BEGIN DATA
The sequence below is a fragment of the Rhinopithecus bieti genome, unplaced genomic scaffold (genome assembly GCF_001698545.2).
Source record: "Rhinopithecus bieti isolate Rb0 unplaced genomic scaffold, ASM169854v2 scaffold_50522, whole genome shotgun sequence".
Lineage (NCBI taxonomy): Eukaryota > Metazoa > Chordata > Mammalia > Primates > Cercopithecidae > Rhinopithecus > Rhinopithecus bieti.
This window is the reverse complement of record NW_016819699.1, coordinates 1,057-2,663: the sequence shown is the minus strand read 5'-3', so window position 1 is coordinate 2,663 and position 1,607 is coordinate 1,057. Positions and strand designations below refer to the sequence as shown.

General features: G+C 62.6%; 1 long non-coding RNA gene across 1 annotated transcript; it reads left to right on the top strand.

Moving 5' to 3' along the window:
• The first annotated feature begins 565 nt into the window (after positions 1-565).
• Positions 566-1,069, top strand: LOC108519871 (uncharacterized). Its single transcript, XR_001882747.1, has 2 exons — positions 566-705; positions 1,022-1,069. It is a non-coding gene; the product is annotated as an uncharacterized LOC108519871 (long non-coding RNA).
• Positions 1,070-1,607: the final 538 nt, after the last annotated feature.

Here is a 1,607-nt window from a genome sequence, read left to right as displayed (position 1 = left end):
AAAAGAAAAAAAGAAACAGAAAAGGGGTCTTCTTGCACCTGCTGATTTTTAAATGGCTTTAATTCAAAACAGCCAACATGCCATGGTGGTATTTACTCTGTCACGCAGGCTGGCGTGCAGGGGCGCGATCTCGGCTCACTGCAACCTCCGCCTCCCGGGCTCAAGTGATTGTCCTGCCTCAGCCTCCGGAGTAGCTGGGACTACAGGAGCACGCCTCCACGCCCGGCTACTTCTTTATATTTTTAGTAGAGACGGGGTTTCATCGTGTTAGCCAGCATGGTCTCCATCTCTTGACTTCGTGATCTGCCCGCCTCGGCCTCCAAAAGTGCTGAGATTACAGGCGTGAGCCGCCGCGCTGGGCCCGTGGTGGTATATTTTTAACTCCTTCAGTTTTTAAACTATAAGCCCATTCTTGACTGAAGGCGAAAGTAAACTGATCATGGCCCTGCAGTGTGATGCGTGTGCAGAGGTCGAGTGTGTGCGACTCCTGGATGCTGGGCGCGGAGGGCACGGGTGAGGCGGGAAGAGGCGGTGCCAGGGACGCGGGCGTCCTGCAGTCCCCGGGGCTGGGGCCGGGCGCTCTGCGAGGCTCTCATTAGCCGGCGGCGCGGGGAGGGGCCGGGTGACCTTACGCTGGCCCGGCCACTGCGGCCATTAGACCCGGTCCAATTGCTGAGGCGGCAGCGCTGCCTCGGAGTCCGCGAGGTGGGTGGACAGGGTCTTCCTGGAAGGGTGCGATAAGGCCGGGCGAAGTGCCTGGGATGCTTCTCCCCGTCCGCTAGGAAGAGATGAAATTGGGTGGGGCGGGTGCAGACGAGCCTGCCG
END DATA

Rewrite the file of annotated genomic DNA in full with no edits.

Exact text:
The sequence below is a fragment of the Rhinopithecus bieti genome, unplaced genomic scaffold (genome assembly GCF_001698545.2).
Source record: "Rhinopithecus bieti isolate Rb0 unplaced genomic scaffold, ASM169854v2 scaffold_50522, whole genome shotgun sequence".
Lineage (NCBI taxonomy): Eukaryota > Metazoa > Chordata > Mammalia > Primates > Cercopithecidae > Rhinopithecus > Rhinopithecus bieti.
This window is the reverse complement of record NW_016819699.1, coordinates 1,057-2,663: the sequence shown is the minus strand read 5'-3', so window position 1 is coordinate 2,663 and position 1,607 is coordinate 1,057. Positions and strand designations below refer to the sequence as shown.

General features: G+C 62.6%; 1 long non-coding RNA gene across 1 annotated transcript; it reads left to right on the top strand.

Moving 5' to 3' along the window:
• The first annotated feature begins 565 nt into the window (after positions 1-565).
• Positions 566-1,069, top strand: LOC108519871 (uncharacterized). Its single transcript, XR_001882747.1, has 2 exons — positions 566-705; positions 1,022-1,069. It is a non-coding gene; the product is annotated as an uncharacterized LOC108519871 (long non-coding RNA).
• Positions 1,070-1,607: the final 538 nt, after the last annotated feature.

Here is a 1,607-nt window from a genome sequence, read left to right as displayed (position 1 = left end):
AAAAGAAAAAAAGAAACAGAAAAGGGGTCTTCTTGCACCTGCTGATTTTTAAATGGCTTTAATTCAAAACAGCCAACATGCCATGGTGGTATTTACTCTGTCACGCAGGCTGGCGTGCAGGGGCGCGATCTCGGCTCACTGCAACCTCCGCCTCCCGGGCTCAAGTGATTGTCCTGCCTCAGCCTCCGGAGTAGCTGGGACTACAGGAGCACGCCTCCACGCCCGGCTACTTCTTTATATTTTTAGTAGAGACGGGGTTTCATCGTGTTAGCCAGCATGGTCTCCATCTCTTGACTTCGTGATCTGCCCGCCTCGGCCTCCAAAAGTGCTGAGATTACAGGCGTGAGCCGCCGCGCTGGGCCCGTGGTGGTATATTTTTAACTCCTTCAGTTTTTAAACTATAAGCCCATTCTTGACTGAAGGCGAAAGTAAACTGATCATGGCCCTGCAGTGTGATGCGTGTGCAGAGGTCGAGTGTGTGCGACTCCTGGATGCTGGGCGCGGAGGGCACGGGTGAGGCGGGAAGAGGCGGTGCCAGGGACGCGGGCGTCCTGCAGTCCCCGGGGCTGGGGCCGGGCGCTCTGCGAGGCTCTCATTAGCCGGCGGCGCGGGGAGGGGCCGGGTGACCTTACGCTGGCCCGGCCACTGCGGCCATTAGACCCGGTCCAATTGCTGAGGCGGCAGCGCTGCCTCGGAGTCCGCGAGGTGGGTGGACAGGGTCTTCCTGGAAGGGTGCGATAAGGCCGGGCGAAGTGCCTGGGATGCTTCTCCCCGTCCGCTAGGAAGAGATGAAATTGGGTGGGGCGGGTGCAGACGAGCCTGCCG